Appearing at the Leveson inquiry into press ethics and standards, Desmond said that the Press Complaints Commission had "vilified" Peter Hill, former editor of the Daily Express, and publisher Express Newspapers over its treatment of the story.
The paper and Desmond's Daily Star had in certain articles suggested that the McCanns were responsible for the death of the 3-year-old, who vanished in Portugal in 2007.
Desmond, the first newspaper proprietor to give evidence to the committee, said the Express had been made a "scapegoat" over what other newspapers were also doing.
He described the PCC as a "useless organisation" and jokingly suggested that it should be replaced by an "RCD committee", a reference to his own initials.
The Express settled libel claims over 38 defamatory articles published over a four-month period, including some of the most "egregious" articles about the couple, many of which blamed them for their daughter's disappearance.
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In March 2008, Desmond's Northern & Shell paid out £550,000 over 100 articles in the Express and Daily Star, and also ran a front-page apology in all its newspapers.
A statement at the time acknowledged that there was "no evidence whatsoever" to support the suggestion that "the couple caused the death of their missing daughter Madeleine and then covered it up".
Desmond admitted that his papers had done wrong and apologised again to the McCanns, but he argued that there were around 65 to 70 "good" articles published in the Express about the disappearance of Madeleine.
He also attempted to highlight that the McCanns had waited four months before taking legal action against the Express over the stories.
The media mogul suggested that the couple were therefore "quite happy" that the story was kept on the front page, but Robert Jay QC described that as "grotesque".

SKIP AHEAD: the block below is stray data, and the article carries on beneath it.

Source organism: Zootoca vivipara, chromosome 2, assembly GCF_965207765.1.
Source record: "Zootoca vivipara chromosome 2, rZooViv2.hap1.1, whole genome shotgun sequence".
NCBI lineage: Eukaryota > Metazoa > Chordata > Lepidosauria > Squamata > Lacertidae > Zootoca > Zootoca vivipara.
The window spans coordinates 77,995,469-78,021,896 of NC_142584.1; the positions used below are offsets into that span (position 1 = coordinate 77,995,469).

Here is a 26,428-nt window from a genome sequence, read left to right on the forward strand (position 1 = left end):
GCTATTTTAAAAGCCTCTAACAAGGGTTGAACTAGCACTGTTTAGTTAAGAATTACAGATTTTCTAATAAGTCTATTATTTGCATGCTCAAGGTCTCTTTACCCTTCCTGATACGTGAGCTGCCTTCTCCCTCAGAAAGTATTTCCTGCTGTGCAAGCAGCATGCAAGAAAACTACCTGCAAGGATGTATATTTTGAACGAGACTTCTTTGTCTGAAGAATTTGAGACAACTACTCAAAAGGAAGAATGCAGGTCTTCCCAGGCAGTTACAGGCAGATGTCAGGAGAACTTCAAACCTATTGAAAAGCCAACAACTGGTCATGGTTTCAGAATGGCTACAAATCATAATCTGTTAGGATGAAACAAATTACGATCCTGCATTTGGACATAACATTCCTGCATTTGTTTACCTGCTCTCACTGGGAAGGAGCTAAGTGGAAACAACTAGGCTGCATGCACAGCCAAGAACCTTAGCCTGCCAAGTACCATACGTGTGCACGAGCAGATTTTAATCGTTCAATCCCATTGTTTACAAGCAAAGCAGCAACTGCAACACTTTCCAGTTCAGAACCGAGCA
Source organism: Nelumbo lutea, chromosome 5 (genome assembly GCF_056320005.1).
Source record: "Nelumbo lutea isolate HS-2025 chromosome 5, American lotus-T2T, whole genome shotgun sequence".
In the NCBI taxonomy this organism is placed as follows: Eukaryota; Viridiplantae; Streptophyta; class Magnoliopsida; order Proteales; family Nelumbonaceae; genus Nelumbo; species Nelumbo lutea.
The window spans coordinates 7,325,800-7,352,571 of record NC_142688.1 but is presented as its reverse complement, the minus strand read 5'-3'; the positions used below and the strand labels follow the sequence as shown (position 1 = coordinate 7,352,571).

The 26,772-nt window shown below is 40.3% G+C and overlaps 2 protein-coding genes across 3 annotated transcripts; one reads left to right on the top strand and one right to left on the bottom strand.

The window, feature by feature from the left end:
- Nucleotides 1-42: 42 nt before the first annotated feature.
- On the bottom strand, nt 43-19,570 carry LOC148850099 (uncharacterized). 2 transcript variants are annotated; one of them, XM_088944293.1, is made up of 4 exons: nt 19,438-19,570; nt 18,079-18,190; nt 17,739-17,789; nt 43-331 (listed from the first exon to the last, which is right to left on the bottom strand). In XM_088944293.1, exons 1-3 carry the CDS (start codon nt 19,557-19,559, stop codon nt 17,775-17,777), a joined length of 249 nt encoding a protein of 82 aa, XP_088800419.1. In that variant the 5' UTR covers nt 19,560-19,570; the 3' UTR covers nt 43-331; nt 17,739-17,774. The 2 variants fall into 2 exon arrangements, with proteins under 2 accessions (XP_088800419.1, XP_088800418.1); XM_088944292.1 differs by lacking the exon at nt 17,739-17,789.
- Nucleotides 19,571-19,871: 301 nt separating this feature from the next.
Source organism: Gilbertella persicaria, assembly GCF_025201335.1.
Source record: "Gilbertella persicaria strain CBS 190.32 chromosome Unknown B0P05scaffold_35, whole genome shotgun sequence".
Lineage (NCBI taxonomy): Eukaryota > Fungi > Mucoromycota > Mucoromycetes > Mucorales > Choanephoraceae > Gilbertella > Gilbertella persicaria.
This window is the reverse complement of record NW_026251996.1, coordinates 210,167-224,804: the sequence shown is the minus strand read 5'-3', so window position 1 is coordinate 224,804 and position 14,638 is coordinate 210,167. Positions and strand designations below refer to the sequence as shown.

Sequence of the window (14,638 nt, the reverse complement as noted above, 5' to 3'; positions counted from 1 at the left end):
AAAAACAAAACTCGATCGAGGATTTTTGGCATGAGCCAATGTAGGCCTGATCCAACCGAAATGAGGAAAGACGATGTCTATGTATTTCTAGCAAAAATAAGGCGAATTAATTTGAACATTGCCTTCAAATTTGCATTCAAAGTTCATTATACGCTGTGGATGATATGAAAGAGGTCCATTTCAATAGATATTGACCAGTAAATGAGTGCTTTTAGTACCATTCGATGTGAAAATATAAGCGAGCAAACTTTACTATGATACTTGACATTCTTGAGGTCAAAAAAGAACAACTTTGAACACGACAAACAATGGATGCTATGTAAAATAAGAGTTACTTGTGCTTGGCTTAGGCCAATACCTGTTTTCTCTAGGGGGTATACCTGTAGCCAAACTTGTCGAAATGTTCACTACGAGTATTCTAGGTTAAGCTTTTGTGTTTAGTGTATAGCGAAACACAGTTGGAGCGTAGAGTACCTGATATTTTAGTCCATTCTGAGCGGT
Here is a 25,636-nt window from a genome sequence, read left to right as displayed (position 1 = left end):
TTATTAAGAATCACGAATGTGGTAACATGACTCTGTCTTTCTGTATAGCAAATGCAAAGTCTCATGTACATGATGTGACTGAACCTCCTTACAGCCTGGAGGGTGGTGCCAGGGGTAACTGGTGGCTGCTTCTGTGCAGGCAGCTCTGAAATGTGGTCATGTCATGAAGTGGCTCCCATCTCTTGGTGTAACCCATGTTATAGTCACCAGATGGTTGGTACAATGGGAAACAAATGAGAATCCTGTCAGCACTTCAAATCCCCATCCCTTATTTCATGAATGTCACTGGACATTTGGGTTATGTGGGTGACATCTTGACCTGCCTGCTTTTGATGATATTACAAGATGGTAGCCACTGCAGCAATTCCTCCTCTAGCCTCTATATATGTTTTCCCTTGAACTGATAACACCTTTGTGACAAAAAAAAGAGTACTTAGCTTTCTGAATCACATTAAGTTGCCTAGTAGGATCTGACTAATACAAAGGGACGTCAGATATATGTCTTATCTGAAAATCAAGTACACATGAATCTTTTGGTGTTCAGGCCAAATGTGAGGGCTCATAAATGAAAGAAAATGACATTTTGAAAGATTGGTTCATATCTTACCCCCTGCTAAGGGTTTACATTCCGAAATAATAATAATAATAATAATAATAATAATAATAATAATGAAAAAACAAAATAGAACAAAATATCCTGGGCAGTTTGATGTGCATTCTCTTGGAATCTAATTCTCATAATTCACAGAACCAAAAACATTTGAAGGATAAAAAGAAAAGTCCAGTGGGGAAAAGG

Desmond tried to justify the Express's stories about the McCanns, along with articles about Princess Diana, by saying: "If you go into a bar or coffee shop or whatever, you will get a view on Diana, you will get a view. Again, I apologise to the McCanns, but there are views on the McCanns, and there still are."
Desmond, who bought Channel 5 in July 2010 for £103.5m, said that the inquiry was "probably the worst thing to ever happen to newspapers in my lifetime".
He said that at a time of economic downturn in the UK it is hard enough to get people to buy newspapers, but the scandals have made it even harder.
"If they think that newspapers are dishonest lowlives, then they are not going to buy newspapers," he said. "In these past few months, sales of newspapers have been bad."
He also hit out at journalists and newspapers that have engaged in phone hacking, which currently is only known to have occurred at the now defunct News of the World, published by Rupert Murdoch's News International.
"You know, hacking is illegal. Why are these people still walking the streets?" he said. "These companies committed criminal acts and they should be prosecuted."
But Desmond was resistant to any form of regulation for the press, saying: "What I think is that free speech is important, and what are we doing in this country? Kill everything with legislation."
Today, the Daily Mail publisher Associated Newspapers has asked for a judicial review of Lord Justice Leveson's decision to permit witnesses to give evidence anonymously to the inquiry.
The move was intended to enable people to contribute without the fear of reprisal, but Associated Newspapers feels that it "fails to give effect to the principle of open justice".
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